Considered the classic form of the illness, bipolar I causes recurrent episodes of mania and depression. The depression may last for a short time or for months. The person may then go back to feeling normal for a time, or he or she may go right into a manic episode.
People who have bipolar II experience depression just as in bipolar I. But the episodes of mania are less severe (hypomania). People with bipolar II have more depressive than hypomanic episodes.
Rapid-cycling bipolar disorder
People who have rapid-cycling bipolar disorder experience at least four episodes of depression, mania, or both within a 12-month period. They may go directly from an episode of depression to an episode of mania. Or they may have a short time lapse between the two moods. The mood swings are the same as with other types of bipolar. But the frequency of mood swings distinguishes rapid-cycling bipolar disorder from the other subtypes.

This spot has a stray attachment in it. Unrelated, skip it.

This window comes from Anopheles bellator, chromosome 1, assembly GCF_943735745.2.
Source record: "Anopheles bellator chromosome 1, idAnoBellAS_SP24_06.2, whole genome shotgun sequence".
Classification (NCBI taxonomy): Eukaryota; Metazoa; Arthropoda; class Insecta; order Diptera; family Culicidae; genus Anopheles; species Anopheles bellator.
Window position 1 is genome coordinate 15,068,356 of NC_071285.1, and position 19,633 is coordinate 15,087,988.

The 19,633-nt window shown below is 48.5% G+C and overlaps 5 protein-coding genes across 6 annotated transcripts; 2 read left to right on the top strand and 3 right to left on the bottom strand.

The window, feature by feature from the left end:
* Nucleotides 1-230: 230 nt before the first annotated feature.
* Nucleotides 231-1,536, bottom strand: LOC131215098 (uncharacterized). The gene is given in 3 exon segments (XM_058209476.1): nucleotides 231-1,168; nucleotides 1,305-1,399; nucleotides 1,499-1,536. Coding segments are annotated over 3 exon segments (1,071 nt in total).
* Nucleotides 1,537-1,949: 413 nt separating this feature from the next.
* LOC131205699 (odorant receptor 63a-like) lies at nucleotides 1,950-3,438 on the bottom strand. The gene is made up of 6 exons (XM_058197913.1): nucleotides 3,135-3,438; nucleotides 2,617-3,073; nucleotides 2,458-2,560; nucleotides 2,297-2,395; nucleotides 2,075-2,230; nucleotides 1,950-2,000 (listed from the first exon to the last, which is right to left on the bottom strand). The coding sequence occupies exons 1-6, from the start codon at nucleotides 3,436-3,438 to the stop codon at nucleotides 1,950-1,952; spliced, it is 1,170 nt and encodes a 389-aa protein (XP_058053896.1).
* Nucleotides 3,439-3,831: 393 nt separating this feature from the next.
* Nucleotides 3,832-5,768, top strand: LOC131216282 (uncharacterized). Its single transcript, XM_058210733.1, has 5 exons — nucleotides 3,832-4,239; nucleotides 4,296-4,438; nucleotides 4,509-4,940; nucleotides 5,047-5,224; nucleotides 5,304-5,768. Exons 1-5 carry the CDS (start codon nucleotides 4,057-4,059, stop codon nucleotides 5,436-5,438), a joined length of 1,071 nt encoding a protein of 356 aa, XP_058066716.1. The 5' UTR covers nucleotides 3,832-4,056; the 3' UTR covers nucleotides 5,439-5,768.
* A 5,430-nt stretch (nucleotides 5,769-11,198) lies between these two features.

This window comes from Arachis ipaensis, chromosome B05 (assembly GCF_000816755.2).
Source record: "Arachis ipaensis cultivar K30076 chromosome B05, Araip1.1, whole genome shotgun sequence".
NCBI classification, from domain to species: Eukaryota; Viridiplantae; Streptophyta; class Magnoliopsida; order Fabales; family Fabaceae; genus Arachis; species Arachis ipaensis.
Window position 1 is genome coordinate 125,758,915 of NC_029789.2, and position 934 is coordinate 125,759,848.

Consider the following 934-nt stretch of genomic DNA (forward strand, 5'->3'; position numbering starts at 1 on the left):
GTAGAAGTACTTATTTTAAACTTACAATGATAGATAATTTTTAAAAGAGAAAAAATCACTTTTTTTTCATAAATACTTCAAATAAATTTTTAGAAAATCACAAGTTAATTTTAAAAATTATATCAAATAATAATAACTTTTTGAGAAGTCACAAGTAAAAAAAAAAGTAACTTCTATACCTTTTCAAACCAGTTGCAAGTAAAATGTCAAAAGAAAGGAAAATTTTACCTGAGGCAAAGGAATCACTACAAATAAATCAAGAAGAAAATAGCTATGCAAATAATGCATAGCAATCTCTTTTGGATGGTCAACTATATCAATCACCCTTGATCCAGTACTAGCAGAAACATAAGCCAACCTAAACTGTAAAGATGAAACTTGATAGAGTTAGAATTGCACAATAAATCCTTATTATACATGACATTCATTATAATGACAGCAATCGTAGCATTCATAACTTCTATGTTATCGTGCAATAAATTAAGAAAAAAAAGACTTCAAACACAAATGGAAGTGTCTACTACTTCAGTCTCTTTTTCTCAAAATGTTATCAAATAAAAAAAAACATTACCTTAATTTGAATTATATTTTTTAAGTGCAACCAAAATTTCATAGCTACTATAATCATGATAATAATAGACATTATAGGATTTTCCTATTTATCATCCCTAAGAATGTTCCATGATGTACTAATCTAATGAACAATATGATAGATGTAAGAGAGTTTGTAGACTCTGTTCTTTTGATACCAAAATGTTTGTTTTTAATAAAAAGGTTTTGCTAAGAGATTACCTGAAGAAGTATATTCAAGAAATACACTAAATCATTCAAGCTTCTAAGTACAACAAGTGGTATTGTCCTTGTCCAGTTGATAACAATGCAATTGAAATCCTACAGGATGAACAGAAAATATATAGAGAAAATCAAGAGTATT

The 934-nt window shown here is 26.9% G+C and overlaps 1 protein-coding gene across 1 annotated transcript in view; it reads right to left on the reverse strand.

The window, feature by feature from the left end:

Some people with bipolar disorder may have mixed symptoms, in which depression and mania occur together. Symptoms include sadness, euphoria, and irritability. Other symptoms can include agitation, lack of sleep, appetite changes and, possibly, thoughts of suicide. This can make the disorder challenging to treat and very frustrating to live with.
|Primary Medical Reviewer||Patrice Burgess, MD - Family Medicine|
|Specialist Medical Reviewer||Lisa S. Weinstock, MD - Psychiatry|
|Last Revised||March 1, 2012|